Sunday, October 07, 2007

More on the Passing of Dr. Theodor M. Mauch

Prof. Theodor M. Mauch
[The above photo of Prof. Mauch was apparently shot ca. 1958, four years before I was born, and over twenty years before I studied with him at Trinity College, CT. So far, it is the only photo I have been able to get my hands on, although the communications office at Trinity is looking for one for me. ]

I promised more on the passing of one of my college professors of Old Testament, Dr. Ted Mauch, and I recently learned that the Trinity College WebSite has published an obituary, relying strongly on input from Dr. John A. Gettier, his longtime colleague and friend. To access the article, click here. The text reads as follows:

Theodor M. Mauch, Professor of Religion and Ellsworth Tracy Lecturer, Emeritus, died at his home on Cape Cod on Sunday, August 19.

A graduate of Elmhurst College, he went on to study at Union Theological Seminary in New York City, from which he received three degrees: B.D., STM, and Th.D. During his graduate study, he spent a year at the University of Heidleberg, Germany. At Union he studied with James Muilenburg, one of the great biblical scholars of the 20th century. Under Muilenburg, Prof. Mauch devoted himself to Second Isaiah, writing his thesis on that section of the Old Testament and devoting much of his subsequent teaching to that subject.

He began his teaching career at Wellesley College and was invited to join the Trinity faculty in 1957, where he taught until his retirement in 1987. Over three decades, he brought the biblical text alive for his undergraduate students, teaching such renowned Trinity courses as “Major Motifs of Biblical Thought” and “Major Figures of the Bible.” With more than 200 students in his classes many semesters, he enjoyed, as a Red Sox enthusiast, bringing the sports metaphor into the classroom. He was also known for his unexpected bursts of enthusiasm, as Professor of Religion, Emeritus, John Gettier recalls, “whether jumping on top of the desk to challenge the Philistines or running around the room in search of a watering hole for the wandering Israelites.”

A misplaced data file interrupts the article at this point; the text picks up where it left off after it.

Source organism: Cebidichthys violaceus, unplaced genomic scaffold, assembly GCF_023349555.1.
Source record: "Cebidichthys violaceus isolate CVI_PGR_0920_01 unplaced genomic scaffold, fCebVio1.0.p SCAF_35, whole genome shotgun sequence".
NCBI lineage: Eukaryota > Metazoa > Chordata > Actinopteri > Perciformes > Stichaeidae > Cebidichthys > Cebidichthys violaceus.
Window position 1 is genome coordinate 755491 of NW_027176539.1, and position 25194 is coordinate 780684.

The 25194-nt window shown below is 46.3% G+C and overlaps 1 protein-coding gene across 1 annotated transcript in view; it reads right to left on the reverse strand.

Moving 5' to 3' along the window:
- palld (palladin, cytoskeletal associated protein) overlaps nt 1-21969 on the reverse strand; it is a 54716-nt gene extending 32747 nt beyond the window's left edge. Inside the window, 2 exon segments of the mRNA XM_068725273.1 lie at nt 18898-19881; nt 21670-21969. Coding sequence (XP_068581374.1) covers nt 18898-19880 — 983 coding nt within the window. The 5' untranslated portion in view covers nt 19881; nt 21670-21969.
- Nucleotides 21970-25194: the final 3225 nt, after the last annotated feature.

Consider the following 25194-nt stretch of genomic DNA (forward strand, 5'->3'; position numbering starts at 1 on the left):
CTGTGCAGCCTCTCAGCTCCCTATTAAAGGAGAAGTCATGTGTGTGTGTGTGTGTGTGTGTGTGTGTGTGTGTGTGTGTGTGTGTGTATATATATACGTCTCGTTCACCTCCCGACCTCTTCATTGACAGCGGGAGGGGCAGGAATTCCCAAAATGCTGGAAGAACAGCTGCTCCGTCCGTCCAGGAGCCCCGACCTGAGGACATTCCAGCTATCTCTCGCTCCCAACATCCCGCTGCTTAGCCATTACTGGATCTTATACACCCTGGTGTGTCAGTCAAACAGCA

An avid gardener, he was known to go from office to office, all around campus, sharing his fresh fruits and vegetables with all members of the Trinity community. “He loved Trinity, and bringing his growings to campus was one of the ways in which he fostered the community,” explains Gettier. “He also stood outside the door of faculty meetings to give each faculty member one cherry tomato and then tracked down the cleaning staff of our building to see that each person had some goodies to take home to their families.”

A memorial service for Prof. Mauch will be held in April 2008.

Dr. John Gettier and I have had some brief email correspondence about Dr. Mauch. Here are some excerpts, giving a few of my thoughts:

I never had the honor of meeting James Muilenburg, but through Prof. Mauch and his love of Isaiah's poems and rhetoric, I feel I knew Muilenburg indirectly. I think both had a unique way of incarnating or embodying the very spirit of the Hebrew Bible and its characters. I looked up the little verset that the Trinity Religion Majors of 1984 wrote about Prof. Mauch on our religion retreat: You, Dr. Mauch, picked us flowers right away / And stoked up our fire, which burned through the day / You gave grace in Hebrew, and then later translated / The continuous applause showed how well it was stated / Isaiah 55 touched us all very deep / With a moment of friendship we shall always keep //

I shared the news this morning with my faculty colleague in NT, Tony Lewis, a Trinity alum who also knew Prof. Mauch. Tony's memory was of Ted's active work with social justice, which Tony remembers him pursuing with a young Trinity student, quite liberal at the time, named George Will! Of course, that was before I arrived on campus...

John wrote back and shared some lovely reminiscences about Ted. I hope he won't mind if I quote one paragraph:

When I was a young teacher, Ted taught me so much. Most importantly, he conveyed that teaching, at least at the undergraduate level, is not just about scholarship, but about touching the human heart. We teach human beings, not heads. It all bothered me at first, but then I realized he was not about preaching but about opening the entire person to the wonders of the text - and then letting him/her enjoy it as she or he would. He was amazingly tolerant and patient, giving unlimited time so that a single student might appreciate one small nugget of the text. That accomplished, he was in ecstasy. How many of his student must still revel in what they learned from him and what he stands for in their lives.


Anonymous Anonymous said...

my mother graduated Wellesley in 1956, and that means there is a fair chance she took his classes. i'll see if that's true!

Sun Oct 07, 09:27:00 PM GMT-5  

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